One might think that a twin-engine aircraft is safer than a single-engine aircraft. After all, if one engine fails, you still have the other to bring you home safely. That’s the whole point of the second engine, right?
If one of the twin engines fails in cruise flight, maybe that’s true. But if it quits right after takeoff, the twin can be extremely difficult to handle. When the aircraft’s landing gear is down, its flaps set, and its airspeed just above the minimum flying speed, the asymetric thrust generated by the operating engine can flip the aircraft onto its back and out of control. A "Vmc roll", as it is called, is
almost always fatal. When an engine quits during the critical takeoff phase of flight, a pilot — even one who does everything right — may not be able to land the twin-engine aircraft safely. Fog and a short runway (such as Palo Alto’s) make matters only worse.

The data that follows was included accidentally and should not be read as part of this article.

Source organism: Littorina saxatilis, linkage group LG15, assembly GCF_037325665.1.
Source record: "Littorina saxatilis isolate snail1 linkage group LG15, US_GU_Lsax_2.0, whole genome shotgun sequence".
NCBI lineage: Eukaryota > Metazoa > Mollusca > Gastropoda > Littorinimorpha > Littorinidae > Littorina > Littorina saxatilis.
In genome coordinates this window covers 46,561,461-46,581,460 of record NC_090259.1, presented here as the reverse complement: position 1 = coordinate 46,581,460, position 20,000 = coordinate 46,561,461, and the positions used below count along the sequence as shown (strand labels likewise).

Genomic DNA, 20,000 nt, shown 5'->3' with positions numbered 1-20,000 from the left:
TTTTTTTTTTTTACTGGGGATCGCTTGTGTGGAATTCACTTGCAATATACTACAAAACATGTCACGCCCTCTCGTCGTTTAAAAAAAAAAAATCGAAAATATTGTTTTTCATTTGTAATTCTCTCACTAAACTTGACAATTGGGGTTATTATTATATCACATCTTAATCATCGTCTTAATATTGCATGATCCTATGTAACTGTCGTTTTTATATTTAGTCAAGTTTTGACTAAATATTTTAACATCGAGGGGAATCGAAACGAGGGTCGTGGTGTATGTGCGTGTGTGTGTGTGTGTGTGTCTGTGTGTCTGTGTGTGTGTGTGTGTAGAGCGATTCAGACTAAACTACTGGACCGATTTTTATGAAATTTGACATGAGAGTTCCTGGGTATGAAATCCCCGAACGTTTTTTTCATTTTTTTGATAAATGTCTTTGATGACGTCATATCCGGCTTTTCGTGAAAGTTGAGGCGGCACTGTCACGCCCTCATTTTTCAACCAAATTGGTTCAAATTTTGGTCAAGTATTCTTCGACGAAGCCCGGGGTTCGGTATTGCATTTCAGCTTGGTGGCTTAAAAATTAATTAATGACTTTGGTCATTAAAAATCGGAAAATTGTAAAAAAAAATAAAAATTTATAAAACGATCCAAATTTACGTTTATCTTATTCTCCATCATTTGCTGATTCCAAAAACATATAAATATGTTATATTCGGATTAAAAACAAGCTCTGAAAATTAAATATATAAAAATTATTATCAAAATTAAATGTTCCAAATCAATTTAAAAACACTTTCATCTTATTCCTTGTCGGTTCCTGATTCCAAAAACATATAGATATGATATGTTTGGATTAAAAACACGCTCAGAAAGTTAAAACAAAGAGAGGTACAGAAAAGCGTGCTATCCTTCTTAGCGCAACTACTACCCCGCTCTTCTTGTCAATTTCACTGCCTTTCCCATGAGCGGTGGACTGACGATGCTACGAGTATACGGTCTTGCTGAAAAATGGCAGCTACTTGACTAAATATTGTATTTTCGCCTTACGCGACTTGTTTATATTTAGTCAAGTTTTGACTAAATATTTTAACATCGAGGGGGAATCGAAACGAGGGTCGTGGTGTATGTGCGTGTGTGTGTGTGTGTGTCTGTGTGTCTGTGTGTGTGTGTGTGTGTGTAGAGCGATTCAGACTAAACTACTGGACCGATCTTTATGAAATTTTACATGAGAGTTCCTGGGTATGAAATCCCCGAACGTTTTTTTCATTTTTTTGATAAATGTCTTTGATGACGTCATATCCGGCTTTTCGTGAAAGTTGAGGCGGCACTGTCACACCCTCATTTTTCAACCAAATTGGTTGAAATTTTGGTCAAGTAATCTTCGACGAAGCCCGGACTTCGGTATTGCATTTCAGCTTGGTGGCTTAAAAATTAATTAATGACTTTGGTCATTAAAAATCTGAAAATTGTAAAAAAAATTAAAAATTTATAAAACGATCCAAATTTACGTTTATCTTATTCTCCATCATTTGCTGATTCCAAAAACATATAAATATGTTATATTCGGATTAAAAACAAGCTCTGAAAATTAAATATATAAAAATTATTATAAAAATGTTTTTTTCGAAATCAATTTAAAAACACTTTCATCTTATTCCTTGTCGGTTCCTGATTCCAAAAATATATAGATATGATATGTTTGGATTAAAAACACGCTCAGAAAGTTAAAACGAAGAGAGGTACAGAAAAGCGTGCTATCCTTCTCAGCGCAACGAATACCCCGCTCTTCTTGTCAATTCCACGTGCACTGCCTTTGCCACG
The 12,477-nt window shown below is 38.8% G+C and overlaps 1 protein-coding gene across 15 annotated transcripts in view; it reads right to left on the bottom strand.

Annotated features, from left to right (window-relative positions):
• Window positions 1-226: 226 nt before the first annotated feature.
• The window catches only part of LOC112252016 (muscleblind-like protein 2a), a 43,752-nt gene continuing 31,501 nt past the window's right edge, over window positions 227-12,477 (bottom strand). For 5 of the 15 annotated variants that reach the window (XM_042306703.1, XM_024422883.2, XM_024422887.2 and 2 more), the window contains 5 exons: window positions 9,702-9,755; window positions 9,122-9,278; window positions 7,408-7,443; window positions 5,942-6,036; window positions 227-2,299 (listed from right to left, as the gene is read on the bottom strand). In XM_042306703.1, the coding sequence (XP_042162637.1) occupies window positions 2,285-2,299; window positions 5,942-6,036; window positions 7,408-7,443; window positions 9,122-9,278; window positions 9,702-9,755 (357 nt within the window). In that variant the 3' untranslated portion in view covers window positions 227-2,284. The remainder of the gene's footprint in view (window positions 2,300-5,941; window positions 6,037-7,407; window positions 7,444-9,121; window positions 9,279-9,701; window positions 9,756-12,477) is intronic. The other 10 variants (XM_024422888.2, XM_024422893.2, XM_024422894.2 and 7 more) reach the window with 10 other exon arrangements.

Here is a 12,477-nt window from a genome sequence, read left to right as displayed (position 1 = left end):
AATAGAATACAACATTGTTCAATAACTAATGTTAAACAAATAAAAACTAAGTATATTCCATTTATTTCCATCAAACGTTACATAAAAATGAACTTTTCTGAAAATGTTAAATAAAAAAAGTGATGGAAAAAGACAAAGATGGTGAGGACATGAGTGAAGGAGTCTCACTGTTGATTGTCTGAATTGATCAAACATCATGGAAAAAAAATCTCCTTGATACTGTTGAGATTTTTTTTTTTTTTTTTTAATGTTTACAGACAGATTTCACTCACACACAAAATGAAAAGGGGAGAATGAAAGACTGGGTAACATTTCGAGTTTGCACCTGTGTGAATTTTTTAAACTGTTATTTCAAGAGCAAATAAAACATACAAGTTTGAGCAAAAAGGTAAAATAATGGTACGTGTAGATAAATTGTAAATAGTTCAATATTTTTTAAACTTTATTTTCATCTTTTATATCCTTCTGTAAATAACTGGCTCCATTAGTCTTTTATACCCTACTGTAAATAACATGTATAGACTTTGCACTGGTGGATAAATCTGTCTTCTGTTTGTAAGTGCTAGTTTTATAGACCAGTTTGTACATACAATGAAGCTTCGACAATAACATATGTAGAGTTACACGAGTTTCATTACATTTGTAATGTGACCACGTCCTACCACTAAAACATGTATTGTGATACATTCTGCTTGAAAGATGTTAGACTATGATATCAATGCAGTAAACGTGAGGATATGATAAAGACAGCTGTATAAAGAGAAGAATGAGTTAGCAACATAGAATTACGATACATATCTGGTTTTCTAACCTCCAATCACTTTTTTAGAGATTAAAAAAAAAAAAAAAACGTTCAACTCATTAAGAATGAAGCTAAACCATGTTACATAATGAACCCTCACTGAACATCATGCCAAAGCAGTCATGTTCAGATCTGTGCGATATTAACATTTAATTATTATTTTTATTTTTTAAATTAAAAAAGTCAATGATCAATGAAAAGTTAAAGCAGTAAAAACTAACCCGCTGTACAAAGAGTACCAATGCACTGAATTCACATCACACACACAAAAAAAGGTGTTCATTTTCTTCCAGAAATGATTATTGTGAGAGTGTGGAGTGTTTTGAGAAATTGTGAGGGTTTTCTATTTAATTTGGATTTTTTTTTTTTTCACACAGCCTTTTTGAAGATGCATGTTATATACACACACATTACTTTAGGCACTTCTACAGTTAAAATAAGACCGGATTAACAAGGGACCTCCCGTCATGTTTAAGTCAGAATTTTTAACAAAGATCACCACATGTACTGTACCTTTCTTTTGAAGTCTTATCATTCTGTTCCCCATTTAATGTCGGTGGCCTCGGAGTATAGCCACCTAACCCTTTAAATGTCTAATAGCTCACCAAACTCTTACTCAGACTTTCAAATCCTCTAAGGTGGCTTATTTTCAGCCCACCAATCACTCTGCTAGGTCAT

It’s too early to tell, but it’s possible that the Twin Cessna in which the Tesla employees were flying experienced an engine failure. First, a witness at Palo Alto Airport reported hearing the unmistakable thrumming sound of two engines as Cessna N5225J rolled down the runway. That was followed by what sounded like just one engine running, and then an impact.
Second, having flown out of Palo Alto many times, I know that Air Traffic Control instructs pilots flying on instruments to proceed straight out, then turn right to a heading of 060 degrees within one mile from the airport. (The airport was fogbound when N5225J took off, so the pilot would have been making an instrument departure.) But as depicted below, the aircraft crashed well left of the expected course. That’s consistent with a loss of control following an engine failure on takeoff.
Because it’s so hard to fly a twin-engine aircraft after one of its engines fail, many pilots feel safer taking off in a single-engine aircraft. First of all, the chances of a single-engine aircraft experiencing an engine failure on takeoff is only half that of a twin. Second, if the single engine does fail, the aircraft can still be flown like a glider. Its heading is just as easy to control as if its engine were running normally. In this case, a landing straight ahead onto the mud flats, or even a right turn toward the water, might have been accomplished successfully in a single-engine aircraft. Either path would have provided a better chance of survival than the Twin Cessna’s turn to the left.
February 20 Updates: